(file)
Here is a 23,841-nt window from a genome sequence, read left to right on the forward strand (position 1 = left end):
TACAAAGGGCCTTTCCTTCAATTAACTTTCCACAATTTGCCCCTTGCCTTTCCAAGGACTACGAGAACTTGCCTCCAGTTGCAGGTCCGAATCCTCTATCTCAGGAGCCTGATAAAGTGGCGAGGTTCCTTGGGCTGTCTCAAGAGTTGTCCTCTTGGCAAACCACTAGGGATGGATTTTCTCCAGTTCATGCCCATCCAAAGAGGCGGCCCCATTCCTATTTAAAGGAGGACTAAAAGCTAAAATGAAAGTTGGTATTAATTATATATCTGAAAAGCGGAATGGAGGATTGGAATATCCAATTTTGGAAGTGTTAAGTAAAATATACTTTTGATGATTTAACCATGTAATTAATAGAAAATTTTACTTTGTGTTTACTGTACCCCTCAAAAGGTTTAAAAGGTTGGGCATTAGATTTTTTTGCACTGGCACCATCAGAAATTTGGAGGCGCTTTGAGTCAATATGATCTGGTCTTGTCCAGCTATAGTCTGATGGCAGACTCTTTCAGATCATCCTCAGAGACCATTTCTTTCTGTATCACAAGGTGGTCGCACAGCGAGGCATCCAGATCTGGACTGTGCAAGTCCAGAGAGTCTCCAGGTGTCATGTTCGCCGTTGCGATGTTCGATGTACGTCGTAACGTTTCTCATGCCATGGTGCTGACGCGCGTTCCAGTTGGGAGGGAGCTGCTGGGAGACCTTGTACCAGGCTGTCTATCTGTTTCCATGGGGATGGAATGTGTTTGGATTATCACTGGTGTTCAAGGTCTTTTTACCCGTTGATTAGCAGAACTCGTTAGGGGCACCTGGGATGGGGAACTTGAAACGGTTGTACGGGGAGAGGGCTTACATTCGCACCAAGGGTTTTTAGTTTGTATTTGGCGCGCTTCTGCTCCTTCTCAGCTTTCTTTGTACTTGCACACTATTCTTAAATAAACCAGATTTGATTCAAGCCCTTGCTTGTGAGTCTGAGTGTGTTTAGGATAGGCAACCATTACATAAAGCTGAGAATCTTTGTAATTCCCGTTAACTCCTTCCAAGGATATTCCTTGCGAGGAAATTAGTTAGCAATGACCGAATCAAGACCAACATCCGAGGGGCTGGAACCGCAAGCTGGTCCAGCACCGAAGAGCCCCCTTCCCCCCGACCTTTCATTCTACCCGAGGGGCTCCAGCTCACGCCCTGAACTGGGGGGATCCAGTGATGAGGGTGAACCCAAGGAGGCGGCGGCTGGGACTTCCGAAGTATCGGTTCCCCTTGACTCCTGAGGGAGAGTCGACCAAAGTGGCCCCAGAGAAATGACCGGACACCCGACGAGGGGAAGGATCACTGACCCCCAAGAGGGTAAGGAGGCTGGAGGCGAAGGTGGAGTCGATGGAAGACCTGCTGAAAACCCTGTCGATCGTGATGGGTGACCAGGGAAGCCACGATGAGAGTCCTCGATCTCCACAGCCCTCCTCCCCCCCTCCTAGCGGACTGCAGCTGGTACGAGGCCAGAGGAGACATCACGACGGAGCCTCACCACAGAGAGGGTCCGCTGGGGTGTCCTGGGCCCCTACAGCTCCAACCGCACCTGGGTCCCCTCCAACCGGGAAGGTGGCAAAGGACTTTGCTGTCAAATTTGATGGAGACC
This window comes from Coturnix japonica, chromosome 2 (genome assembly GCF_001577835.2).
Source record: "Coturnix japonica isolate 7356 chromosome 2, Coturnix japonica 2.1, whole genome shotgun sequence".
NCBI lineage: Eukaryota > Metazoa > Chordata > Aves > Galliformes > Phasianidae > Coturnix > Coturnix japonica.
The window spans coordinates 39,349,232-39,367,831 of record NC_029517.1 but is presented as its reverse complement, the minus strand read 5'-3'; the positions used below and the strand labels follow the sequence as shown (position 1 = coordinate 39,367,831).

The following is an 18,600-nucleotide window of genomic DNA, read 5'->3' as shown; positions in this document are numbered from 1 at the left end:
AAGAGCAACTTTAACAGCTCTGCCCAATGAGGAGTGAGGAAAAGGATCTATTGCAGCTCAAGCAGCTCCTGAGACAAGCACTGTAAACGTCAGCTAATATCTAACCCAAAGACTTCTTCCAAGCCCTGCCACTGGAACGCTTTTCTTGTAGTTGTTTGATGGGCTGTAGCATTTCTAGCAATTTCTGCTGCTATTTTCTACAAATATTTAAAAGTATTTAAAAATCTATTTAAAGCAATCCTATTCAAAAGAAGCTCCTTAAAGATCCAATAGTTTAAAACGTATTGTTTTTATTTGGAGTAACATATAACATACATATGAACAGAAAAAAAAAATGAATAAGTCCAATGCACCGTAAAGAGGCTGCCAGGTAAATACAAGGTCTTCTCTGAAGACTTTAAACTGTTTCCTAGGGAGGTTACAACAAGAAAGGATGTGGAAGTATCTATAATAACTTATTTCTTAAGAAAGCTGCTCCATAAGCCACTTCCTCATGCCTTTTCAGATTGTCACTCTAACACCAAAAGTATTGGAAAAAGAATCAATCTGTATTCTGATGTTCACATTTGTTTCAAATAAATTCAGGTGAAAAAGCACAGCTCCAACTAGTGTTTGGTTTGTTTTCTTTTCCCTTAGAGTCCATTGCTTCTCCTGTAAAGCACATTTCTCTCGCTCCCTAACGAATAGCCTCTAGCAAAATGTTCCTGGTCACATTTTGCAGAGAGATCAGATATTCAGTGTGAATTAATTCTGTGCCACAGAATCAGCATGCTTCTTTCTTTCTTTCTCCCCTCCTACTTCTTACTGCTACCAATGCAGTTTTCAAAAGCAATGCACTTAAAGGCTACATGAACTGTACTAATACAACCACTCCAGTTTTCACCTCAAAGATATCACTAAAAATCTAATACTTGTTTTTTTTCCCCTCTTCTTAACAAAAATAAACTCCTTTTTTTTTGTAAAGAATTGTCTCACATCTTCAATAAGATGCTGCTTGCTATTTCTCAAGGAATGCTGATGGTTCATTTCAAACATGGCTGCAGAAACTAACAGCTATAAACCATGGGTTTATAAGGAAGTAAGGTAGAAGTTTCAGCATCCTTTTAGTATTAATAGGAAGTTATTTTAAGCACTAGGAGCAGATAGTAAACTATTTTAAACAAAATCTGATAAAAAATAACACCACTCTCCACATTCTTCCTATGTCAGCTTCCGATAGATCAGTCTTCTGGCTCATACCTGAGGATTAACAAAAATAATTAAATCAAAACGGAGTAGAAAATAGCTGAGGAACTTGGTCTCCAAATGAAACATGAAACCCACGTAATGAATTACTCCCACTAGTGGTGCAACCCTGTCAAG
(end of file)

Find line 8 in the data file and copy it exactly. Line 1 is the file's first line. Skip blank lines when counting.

AAGAGCAACTTTAACAGCTCTGCCCAATGAGGAGTGAGGAAAAGGATCTATTGCAGCTCAAGCAGCTCCTGAGACAAGCACTGTAAACGTCAGCTAATATCTAACCCAAAGACTTCTTCCAAGCCCTGCCACTGGAACGCTTTTCTTGTAGTTGTTTGATGGGCTGTAGCATTTCTAGCAATTTCTGCTGCTATTTTCTACAAATATTTAAAAGTATTTAAAAATCTATTTAAAGCAATCCTATTCAAAAGAAGCTCCTTAAAGATCCAATAGTTTAAAACGTATTGTTTTTATTTGGAGTAACATATAACATACATATGAACAGAAAAAAAAAATGAATAAGTCCAATGCACCGTAAAGAGGCTGCCAGGTAAATACAAGGTCTTCTCTGAAGACTTTAAACTGTTTCCTAGGGAGGTTACAACAAGAAAGGATGTGGAAGTATCTATAATAACTTATTTCTTAAGAAAGCTGCTCCATAAGCCACTTCCTCATGCCTTTTCAGATTGTCACTCTAACACCAAAAGTATTGGAAAAAGAATCAATCTGTATTCTGATGTTCACATTTGTTTCAAATAAATTCAGGTGAAAAAGCACAGCTCCAACTAGTGTTTGGTTTGTTTTCTTTTCCCTTAGAGTCCATTGCTTCTCCTGTAAAGCACATTTCTCTCGCTCCCTAACGAATAGCCTCTAGCAAAATGTTCCTGGTCACATTTTGCAGAGAGATCAGATATTCAGTGTGAATTAATTCTGTGCCACAGAATCAGCATGCTTCTTTCTTTCTTTCTCCCCTCCTACTTCTTACTGCTACCAATGCAGTTTTCAAAAGCAATGCACTTAAAGGCTACATGAACTGTACTAATACAACCACTCCAGTTTTCACCTCAAAGATATCACTAAAAATCTAATACTTGTTTTTTTTCCCCTCTTCTTAACAAAAATAAACTCCTTTTTTTTTGTAAAGAATTGTCTCACATCTTCAATAAGATGCTGCTTGCTATTTCTCAAGGAATGCTGATGGTTCATTTCAAACATGGCTGCAGAAACTAACAGCTATAAACCATGGGTTTATAAGGAAGTAAGGTAGAAGTTTCAGCATCCTTTTAGTATTAATAGGAAGTTATTTTAAGCACTAGGAGCAGATAGTAAACTATTTTAAACAAAATCTGATAAAAAATAACACCACTCTCCACATTCTTCCTATGTCAGCTTCCGATAGATCAGTCTTCTGGCTCATACCTGAGGATTAACAAAAATAATTAAATCAAAACGGAGTAGAAAATAGCTGAGGAACTTGGTCTCCAAATGAAACATGAAACCCACGTAATGAATTACTCCCACTAGTGGTGCAACCCTGTCAAG